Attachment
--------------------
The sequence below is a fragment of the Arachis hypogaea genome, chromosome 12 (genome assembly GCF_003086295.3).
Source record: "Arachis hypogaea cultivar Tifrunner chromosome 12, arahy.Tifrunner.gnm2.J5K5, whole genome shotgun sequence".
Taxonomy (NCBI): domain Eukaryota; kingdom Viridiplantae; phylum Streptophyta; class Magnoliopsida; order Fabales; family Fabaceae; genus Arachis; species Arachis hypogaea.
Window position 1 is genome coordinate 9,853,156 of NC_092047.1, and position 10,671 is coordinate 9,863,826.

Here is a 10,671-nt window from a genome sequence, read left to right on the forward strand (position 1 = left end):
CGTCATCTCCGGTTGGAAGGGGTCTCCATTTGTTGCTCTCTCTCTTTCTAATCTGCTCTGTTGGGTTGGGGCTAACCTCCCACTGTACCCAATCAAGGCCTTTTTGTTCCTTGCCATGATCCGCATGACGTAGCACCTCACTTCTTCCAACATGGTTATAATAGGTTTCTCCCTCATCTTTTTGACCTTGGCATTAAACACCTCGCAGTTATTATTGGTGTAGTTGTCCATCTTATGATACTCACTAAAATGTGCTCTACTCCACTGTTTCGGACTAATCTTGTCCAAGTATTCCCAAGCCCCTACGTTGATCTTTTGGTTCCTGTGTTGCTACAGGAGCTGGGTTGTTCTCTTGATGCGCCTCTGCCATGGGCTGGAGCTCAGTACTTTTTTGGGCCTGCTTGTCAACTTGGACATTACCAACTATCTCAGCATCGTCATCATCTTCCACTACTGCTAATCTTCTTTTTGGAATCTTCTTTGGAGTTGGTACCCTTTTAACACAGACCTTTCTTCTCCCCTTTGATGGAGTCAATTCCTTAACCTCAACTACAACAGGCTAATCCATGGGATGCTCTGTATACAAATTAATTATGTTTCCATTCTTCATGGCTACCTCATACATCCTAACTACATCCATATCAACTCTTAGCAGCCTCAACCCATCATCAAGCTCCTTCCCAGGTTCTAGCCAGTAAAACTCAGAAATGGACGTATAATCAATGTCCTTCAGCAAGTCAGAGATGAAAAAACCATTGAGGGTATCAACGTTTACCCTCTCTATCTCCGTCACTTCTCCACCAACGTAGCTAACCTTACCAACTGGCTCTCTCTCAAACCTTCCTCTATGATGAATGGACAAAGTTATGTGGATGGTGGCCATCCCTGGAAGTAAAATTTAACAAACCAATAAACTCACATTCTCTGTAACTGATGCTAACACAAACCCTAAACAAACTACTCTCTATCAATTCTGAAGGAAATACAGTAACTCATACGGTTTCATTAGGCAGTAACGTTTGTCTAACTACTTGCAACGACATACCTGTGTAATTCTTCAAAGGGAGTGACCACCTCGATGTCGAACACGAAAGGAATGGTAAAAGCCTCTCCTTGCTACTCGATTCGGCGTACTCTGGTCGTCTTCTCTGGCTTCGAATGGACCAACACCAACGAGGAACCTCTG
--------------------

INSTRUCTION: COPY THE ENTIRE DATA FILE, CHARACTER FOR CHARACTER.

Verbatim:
The sequence below is a fragment of the Arachis hypogaea genome, chromosome 12 (genome assembly GCF_003086295.3).
Source record: "Arachis hypogaea cultivar Tifrunner chromosome 12, arahy.Tifrunner.gnm2.J5K5, whole genome shotgun sequence".
Taxonomy (NCBI): domain Eukaryota; kingdom Viridiplantae; phylum Streptophyta; class Magnoliopsida; order Fabales; family Fabaceae; genus Arachis; species Arachis hypogaea.
Window position 1 is genome coordinate 9,853,156 of NC_092047.1, and position 10,671 is coordinate 9,863,826.

Here is a 10,671-nt window from a genome sequence, read left to right on the forward strand (position 1 = left end):
CGTCATCTCCGGTTGGAAGGGGTCTCCATTTGTTGCTCTCTCTCTTTCTAATCTGCTCTGTTGGGTTGGGGCTAACCTCCCACTGTACCCAATCAAGGCCTTTTTGTTCCTTGCCATGATCCGCATGACGTAGCACCTCACTTCTTCCAACATGGTTATAATAGGTTTCTCCCTCATCTTTTTGACCTTGGCATTAAACACCTCGCAGTTATTATTGGTGTAGTTGTCCATCTTATGATACTCACTAAAATGTGCTCTACTCCACTGTTTCGGACTAATCTTGTCCAAGTATTCCCAAGCCCCTACGTTGATCTTTTGGTTCCTGTGTTGCTACAGGAGCTGGGTTGTTCTCTTGATGCGCCTCTGCCATGGGCTGGAGCTCAGTACTTTTTTGGGCCTGCTTGTCAACTTGGACATTACCAACTATCTCAGCATCGTCATCATCTTCCACTACTGCTAATCTTCTTTTTGGAATCTTCTTTGGAGTTGGTACCCTTTTAACACAGACCTTTCTTCTCCCCTTTGATGGAGTCAATTCCTTAACCTCAACTACAACAGGCTAATCCATGGGATGCTCTGTATACAAATTAATTATGTTTCCATTCTTCATGGCTACCTCATACATCCTAACTACATCCATATCAACTCTTAGCAGCCTCAACCCATCATCAAGCTCCTTCCCAGGTTCTAGCCAGTAAAACTCAGAAATGGACGTATAATCAATGTCCTTCAGCAAGTCAGAGATGAAAAAACCATTGAGGGTATCAACGTTTACCCTCTCTATCTCCGTCACTTCTCCACCAACGTAGCTAACCTTACCAACTGGCTCTCTCTCAAACCTTCCTCTATGATGAATGGACAAAGTTATGTGGATGGTGGCCATCCCTGGAAGTAAAATTTAACAAACCAATAAACTCACATTCTCTGTAACTGATGCTAACACAAACCCTAAACAAACTACTCTCTATCAATTCTGAAGGAAATACAGTAACTCATACGGTTTCATTAGGCAGTAACGTTTGTCTAACTACTTGCAACGACATACCTGTGTAATTCTTCAAAGGGAGTGACCACCTCGATGTCGAACACGAAAGGAATGGTAAAAGCCTCTCCTTGCTACTCGATTCGGCGTACTCTGGTCGTCTTCTCTGGCTTCGAATGGACCAACACCAACGAGGAACCTCTG